Kuta, Bali (ANTARA) - The fishing quota policy is formulated with the objective of preventing illegal, unreported, and unregulated fishing (IUU fishing), according to the Maritime Affairs and Fisheries Ministry.

"Fishers have to unload their catch at the designated ports and are obliged to report (the catch) transparently and independently," Maritime Affairs and Fisheries Minister Wahyu Sakti Trenggono stated during the FAO Agreement on Port State Measures (PSMA) in Kuta, Bali, on Monday.

PSMA is the government's regulation that is imposed on ships bearing other countries' flags that are about to dock or use the designated ports in order to combat IUU fishing.

Trenggono drew attention to the national potential of annual fish population that can reach some 12 million tons per year.

The minister pointed out that only 80 percent of that figure may be caught as a means to ensure the sustainability of Indonesian fish population.

The policy is expected to come into effect in two to three months once the derivative regulation by the ministry has been completed, he stated.

In the policy, certain quota and zones will be set up for fish-catching activities in Indonesia so as to prevent an excessive amount of fish from being caught, the minister explained.

To monitor the implementation of the policy, a satellite tech will be deployed, and patrols using ships and aircraft will be conducted, Trenggono stated.

The government has set up six zones of fisheries all across Indonesia upon which docks are placed to unload the catches, he remarked. Hence, the ships no longer have to sail to Java Island, as they can easily dock at the nearest designated docks available in the zone they are in, he explained.

He listed four ports that had been used for docking by foreign fishery ships. The ports in question are the Nizam Zachman Fishery Dock in Jakarta, Bitung Fishery Dock in North Sulawesi, Bungus Fishery Dock in West Sumatra, and Benoa Port in Bali.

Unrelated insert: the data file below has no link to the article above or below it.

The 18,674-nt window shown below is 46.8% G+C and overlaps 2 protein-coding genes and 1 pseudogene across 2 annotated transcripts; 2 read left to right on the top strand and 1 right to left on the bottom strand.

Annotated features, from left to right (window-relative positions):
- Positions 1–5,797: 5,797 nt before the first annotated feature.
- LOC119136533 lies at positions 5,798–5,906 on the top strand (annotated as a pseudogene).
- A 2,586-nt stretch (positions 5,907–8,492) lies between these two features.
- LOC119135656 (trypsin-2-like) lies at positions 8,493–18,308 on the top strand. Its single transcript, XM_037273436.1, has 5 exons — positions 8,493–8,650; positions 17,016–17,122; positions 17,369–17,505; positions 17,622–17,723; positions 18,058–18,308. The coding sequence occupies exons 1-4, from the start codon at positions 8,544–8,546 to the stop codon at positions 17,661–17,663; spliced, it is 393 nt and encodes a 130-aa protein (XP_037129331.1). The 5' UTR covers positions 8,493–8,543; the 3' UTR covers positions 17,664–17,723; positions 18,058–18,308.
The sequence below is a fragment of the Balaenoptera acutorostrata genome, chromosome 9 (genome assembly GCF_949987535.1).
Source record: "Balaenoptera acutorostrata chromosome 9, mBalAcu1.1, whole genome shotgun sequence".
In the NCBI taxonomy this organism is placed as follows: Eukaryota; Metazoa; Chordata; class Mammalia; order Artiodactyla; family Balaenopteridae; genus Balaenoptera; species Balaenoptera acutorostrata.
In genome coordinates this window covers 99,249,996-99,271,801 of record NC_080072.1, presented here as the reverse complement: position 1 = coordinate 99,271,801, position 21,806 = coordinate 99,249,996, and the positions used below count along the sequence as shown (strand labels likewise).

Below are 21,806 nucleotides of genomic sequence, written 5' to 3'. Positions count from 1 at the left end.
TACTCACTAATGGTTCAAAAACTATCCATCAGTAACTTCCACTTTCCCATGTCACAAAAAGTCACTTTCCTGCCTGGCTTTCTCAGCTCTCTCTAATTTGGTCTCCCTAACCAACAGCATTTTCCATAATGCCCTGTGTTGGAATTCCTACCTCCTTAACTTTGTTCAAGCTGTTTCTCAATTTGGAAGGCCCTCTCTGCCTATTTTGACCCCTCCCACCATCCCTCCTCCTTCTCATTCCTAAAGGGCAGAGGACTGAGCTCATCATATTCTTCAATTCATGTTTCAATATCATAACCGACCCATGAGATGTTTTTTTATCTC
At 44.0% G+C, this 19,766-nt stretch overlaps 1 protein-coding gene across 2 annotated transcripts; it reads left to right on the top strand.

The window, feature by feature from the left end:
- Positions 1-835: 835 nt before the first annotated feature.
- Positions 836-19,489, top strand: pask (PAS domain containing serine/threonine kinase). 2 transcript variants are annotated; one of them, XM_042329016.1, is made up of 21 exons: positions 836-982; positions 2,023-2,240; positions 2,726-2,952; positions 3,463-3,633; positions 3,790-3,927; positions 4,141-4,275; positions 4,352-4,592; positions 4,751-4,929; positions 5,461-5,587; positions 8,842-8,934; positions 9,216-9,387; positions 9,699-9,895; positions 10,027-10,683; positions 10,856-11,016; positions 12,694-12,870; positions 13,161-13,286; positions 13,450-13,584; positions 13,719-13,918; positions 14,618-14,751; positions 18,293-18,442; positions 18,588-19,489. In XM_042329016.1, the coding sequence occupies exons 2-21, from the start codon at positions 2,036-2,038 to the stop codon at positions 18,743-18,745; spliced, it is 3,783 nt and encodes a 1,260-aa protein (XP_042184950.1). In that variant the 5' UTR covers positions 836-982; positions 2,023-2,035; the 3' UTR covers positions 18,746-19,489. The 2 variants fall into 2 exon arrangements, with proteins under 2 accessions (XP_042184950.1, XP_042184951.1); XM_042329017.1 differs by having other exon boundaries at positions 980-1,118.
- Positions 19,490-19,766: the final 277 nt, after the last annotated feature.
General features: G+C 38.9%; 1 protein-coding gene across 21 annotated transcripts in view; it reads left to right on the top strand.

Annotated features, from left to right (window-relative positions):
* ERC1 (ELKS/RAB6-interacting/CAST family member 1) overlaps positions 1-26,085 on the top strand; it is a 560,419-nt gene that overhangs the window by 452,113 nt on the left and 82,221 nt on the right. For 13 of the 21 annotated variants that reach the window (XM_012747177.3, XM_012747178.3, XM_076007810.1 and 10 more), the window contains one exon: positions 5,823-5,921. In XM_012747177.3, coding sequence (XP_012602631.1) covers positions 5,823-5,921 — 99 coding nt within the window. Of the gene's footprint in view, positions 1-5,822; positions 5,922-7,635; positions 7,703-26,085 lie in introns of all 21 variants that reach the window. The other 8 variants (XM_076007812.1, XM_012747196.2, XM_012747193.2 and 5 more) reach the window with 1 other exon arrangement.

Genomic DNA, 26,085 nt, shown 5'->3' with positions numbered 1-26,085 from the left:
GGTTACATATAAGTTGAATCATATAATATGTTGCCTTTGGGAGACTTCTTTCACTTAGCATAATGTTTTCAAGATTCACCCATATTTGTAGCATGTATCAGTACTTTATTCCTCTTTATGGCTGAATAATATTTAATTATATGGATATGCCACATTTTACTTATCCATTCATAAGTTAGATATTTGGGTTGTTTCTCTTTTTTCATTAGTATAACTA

Director-General of the Food and Agriculture Organization of the United Nations Qu Dongyu stated that PSMA can encourage the application of sustainable fishery practices on a global scale.

Currently, 101 countries adhere to the PSMA, one of the three most crucial global fishery instruments, Dongyu remarked.

"Our collective effort will form the future of global fisheries, a healthier and more blue future with better production, better nutrition, better environment, and better life for everyone," he stated.

FAO representative for Indonesia and Timor-Leste Rajendra Kumar Aryal also said at the meeting that he expected to see more countries to follow suit and ratify the agreement, such as Indonesia, which ratified it on 2016.

"It is expected that this meeting can lead to more countries joining the same boat," Aryal remarked.

The meeting in Bali also discussed some important issues, ranging from the status of the 2009 FAO agreement on PSMA as well as the strategy to improve PSMA effectiveness through data and information exchange from all member countries in order to prevent IUU fishing.

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Translator: Dewa Ketut SW, Mecca Yumna
Editor: Rahmad Nasution
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